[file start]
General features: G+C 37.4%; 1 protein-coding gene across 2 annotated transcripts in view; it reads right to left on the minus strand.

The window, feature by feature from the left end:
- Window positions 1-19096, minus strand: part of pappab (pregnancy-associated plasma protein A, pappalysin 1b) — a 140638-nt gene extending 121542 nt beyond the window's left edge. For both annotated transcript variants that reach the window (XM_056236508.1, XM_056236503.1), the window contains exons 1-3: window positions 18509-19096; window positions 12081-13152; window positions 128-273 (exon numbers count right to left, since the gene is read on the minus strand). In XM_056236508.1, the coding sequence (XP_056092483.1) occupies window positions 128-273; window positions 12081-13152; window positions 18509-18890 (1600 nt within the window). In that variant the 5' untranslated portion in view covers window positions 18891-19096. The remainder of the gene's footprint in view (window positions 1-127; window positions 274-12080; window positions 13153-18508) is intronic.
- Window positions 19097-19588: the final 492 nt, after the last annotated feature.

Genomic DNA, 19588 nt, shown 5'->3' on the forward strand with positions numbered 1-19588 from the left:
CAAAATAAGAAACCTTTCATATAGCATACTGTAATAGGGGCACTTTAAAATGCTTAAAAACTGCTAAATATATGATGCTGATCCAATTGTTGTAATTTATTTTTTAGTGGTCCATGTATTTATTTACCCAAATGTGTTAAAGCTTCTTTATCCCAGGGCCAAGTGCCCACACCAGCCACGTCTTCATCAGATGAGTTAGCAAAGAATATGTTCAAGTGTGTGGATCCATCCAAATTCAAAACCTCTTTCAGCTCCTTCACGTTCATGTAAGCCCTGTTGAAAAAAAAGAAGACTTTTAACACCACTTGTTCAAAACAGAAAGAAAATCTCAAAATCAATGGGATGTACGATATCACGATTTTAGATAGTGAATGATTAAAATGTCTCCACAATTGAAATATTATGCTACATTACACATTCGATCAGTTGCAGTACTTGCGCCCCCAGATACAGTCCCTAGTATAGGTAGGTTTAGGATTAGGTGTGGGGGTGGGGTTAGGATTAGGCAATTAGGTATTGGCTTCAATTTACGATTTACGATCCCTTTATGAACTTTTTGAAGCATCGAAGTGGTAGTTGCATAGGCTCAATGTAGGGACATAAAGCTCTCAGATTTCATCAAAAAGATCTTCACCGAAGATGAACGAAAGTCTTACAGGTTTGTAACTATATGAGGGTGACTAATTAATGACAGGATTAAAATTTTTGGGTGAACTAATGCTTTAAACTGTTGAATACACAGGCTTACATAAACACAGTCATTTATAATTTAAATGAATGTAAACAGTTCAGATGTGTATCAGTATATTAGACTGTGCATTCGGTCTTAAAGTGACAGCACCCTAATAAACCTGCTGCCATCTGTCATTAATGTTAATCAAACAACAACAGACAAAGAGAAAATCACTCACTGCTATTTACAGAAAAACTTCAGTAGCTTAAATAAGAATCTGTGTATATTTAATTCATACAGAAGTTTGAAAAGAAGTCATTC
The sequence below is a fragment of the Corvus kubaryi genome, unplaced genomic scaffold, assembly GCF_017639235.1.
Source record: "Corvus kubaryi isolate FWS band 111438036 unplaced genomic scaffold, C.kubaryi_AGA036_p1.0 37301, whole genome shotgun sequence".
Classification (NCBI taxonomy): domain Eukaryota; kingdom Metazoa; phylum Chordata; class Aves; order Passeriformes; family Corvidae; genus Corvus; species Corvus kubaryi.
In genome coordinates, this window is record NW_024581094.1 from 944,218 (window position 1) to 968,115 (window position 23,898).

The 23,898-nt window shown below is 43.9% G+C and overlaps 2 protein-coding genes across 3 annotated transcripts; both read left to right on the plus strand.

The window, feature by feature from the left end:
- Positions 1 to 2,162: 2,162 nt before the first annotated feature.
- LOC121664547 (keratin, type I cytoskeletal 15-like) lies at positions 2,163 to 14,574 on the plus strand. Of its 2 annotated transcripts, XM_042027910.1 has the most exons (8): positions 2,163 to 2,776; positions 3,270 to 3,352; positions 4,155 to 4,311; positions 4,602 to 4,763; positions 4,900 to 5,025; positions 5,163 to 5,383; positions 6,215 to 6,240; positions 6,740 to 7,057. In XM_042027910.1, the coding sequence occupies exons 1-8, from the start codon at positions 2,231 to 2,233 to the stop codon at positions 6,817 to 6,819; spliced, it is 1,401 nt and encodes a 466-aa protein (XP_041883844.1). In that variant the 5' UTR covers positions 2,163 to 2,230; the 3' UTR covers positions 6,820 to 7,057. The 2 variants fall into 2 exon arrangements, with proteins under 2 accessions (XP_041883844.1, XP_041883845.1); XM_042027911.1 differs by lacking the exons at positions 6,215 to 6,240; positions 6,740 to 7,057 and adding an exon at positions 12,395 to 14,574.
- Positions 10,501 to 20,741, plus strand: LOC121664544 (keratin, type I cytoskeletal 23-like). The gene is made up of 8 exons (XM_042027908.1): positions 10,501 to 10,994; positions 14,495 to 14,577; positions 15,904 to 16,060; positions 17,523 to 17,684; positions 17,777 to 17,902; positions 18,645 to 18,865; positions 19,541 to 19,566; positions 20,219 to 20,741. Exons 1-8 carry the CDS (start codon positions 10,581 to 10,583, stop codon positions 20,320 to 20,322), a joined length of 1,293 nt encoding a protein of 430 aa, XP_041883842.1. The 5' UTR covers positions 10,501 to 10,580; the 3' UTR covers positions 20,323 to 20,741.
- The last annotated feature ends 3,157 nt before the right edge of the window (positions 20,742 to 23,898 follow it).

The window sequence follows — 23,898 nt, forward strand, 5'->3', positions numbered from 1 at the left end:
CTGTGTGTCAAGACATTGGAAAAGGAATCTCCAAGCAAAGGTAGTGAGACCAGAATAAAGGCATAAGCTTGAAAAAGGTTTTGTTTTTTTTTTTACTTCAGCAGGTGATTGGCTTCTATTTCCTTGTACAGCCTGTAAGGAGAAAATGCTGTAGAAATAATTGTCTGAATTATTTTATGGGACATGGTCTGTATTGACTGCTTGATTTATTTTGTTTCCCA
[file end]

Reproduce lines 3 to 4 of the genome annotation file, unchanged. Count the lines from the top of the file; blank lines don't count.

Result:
- Window positions 1-19096, minus strand: part of pappab (pregnancy-associated plasma protein A, pappalysin 1b) — a 140638-nt gene extending 121542 nt beyond the window's left edge. For both annotated transcript variants that reach the window (XM_056236508.1, XM_056236503.1), the window contains exons 1-3: window positions 18509-19096; window positions 12081-13152; window positions 128-273 (exon numbers count right to left, since the gene is read on the minus strand). In XM_056236508.1, the coding sequence (XP_056092483.1) occupies window positions 128-273; window positions 12081-13152; window positions 18509-18890 (1600 nt within the window). In that variant the 5' untranslated portion in view covers window positions 18891-19096. The remainder of the gene's footprint in view (window positions 1-127; window positions 274-12080; window positions 13153-18508) is intronic.
- Window positions 19097-19588: the final 492 nt, after the last annotated feature.